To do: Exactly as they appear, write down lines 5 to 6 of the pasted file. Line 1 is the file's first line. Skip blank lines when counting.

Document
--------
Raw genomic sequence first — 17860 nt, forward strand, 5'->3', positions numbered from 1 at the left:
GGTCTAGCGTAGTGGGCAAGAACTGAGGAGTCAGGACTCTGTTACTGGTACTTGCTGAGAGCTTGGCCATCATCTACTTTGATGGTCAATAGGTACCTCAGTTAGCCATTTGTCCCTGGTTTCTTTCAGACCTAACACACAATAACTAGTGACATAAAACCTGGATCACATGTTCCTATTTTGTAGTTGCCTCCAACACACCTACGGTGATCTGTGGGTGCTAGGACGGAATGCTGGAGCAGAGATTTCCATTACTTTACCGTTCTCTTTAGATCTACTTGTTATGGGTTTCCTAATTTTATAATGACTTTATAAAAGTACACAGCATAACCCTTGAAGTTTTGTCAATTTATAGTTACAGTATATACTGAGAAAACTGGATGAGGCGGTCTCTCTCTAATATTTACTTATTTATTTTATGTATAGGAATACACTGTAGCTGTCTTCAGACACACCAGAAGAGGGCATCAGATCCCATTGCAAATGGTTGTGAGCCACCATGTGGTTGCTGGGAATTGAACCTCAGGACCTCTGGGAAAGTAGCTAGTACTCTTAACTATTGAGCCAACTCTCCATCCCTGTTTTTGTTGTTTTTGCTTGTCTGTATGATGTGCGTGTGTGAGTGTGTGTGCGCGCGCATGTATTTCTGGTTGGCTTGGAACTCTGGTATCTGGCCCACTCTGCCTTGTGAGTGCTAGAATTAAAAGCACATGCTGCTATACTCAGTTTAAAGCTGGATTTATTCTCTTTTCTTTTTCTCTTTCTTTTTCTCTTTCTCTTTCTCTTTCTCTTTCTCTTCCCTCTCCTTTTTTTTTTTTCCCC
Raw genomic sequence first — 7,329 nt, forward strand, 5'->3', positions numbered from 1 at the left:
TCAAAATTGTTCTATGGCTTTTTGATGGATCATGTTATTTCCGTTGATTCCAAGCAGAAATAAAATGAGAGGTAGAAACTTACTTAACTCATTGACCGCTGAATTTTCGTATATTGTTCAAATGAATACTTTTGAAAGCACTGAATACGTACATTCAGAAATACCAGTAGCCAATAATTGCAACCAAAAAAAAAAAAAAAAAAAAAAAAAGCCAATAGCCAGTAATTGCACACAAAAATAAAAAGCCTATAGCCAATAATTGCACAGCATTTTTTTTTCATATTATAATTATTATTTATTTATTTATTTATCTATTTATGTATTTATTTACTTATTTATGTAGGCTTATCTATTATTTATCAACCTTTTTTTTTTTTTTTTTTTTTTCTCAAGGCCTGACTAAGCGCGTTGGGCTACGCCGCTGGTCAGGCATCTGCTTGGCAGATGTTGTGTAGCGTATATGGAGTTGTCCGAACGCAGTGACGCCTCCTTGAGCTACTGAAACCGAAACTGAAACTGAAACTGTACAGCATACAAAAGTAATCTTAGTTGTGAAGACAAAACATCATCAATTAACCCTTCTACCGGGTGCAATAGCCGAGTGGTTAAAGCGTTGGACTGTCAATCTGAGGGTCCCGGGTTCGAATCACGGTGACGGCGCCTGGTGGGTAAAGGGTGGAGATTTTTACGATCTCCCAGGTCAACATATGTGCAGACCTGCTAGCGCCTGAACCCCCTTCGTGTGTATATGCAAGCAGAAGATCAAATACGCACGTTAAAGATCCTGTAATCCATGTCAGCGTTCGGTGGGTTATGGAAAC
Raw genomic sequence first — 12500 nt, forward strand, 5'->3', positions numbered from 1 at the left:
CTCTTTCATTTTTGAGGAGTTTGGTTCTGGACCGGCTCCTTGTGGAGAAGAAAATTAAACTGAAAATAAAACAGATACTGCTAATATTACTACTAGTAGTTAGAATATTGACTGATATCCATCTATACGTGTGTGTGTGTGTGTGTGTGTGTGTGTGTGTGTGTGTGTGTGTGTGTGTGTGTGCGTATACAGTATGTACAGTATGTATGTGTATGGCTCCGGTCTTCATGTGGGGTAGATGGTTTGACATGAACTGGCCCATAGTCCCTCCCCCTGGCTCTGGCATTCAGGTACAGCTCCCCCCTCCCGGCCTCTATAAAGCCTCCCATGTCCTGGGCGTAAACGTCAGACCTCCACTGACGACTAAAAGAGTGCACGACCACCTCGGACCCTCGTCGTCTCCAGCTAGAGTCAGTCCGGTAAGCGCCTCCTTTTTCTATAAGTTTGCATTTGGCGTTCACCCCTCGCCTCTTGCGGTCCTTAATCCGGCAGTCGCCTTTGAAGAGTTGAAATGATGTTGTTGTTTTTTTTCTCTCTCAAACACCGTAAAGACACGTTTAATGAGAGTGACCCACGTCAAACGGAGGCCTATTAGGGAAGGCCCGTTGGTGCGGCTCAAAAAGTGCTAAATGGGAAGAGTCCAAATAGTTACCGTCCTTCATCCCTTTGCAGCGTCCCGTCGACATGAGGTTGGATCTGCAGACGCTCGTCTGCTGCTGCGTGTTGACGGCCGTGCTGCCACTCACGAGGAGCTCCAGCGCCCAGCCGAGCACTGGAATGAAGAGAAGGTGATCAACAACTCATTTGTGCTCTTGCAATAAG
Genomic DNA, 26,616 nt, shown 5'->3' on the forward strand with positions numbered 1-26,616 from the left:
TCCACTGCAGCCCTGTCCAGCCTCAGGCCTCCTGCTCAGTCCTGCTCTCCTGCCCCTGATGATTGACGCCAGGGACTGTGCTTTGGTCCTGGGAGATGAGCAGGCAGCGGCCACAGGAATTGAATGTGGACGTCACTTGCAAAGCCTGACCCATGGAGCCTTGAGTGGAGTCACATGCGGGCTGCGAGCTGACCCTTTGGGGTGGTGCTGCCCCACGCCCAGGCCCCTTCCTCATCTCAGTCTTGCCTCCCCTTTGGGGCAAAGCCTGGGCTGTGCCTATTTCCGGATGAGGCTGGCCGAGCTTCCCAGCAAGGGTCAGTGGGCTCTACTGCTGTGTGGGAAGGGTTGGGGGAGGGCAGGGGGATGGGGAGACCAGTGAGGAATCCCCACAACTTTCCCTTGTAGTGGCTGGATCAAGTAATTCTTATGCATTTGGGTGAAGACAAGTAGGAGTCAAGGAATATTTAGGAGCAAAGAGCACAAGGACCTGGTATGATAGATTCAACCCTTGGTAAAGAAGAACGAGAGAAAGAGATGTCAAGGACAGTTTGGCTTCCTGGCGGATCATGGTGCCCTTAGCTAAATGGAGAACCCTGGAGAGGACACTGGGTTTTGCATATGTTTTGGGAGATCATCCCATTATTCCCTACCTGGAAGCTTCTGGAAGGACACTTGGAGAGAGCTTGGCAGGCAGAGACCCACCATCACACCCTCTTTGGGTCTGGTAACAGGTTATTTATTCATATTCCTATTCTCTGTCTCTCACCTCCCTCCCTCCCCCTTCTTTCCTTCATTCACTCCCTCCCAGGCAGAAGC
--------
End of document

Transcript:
Raw genomic sequence first — 12500 nt, forward strand, 5'->3', positions numbered from 1 at the left:
CTCTTTCATTTTTGAGGAGTTTGGTTCTGGACCGGCTCCTTGTGGAGAAGAAAATTAAACTGAAAATAAAACAGATACTGCTAATATTACTACTAGTAGTTAGAATATTGACTGATATCCATCTATACGTGTGTGTGTGTGTGTGTGTGTGTGTGTGTGTGTGTGTGTGTGTGTGTGTGTGTGCGTATACAGTATGTACAGTATGTATGTGTATGGCTCCGGTCTTCATGTGGGGTAGATGGTTTGACATGAACTGGCCCATAGTCCCTCCCCCTGGCTCTGGCATTCAGGTACAGCTCCCCCCTCCCGGCCTCTATAAAGCCTCCCATGTCCTGGGCGTAAACGTCAGACCTCCACTGACGACTAAAAGAGTGCACGACCACCTCGGACCCTCGTCGTCTCCAGCTAGAGTCAGTCCGGTAAGCGCCTCCTTTTTCTATAAGTTTGCATTTGGCGTTCACCCCTCGCCTCTTGCGGTCCTTAATCCGGCAGTCGCCTTTGAAGAGTTGAAATGATGTTGTTGTTTTTTTTCTCTCTCAAACACCGTAAAGACACGTTTAATGAGAGTGACCCACGTCAAACGGAGGCCTATTAGGGAAGGCCCGTTGGTGCGGCTCAAAAAGTGCTAAATGGGAAGAGTCCAAATAGTTACCGTCCTTCATCCCTTTGCAGCGTCCCGTCGACATGAGGTTGGATCTGCAGACGCTCGTCTGCTGCTGCGTGTTGACGGCCGTGCTGCCACTCACGAGGAGCTCCAGCGCCCAGCCGAGCACTGGAATGAAGAGAAGGTGATCAACAACTCATTTGTGCTCTTGCAATAAG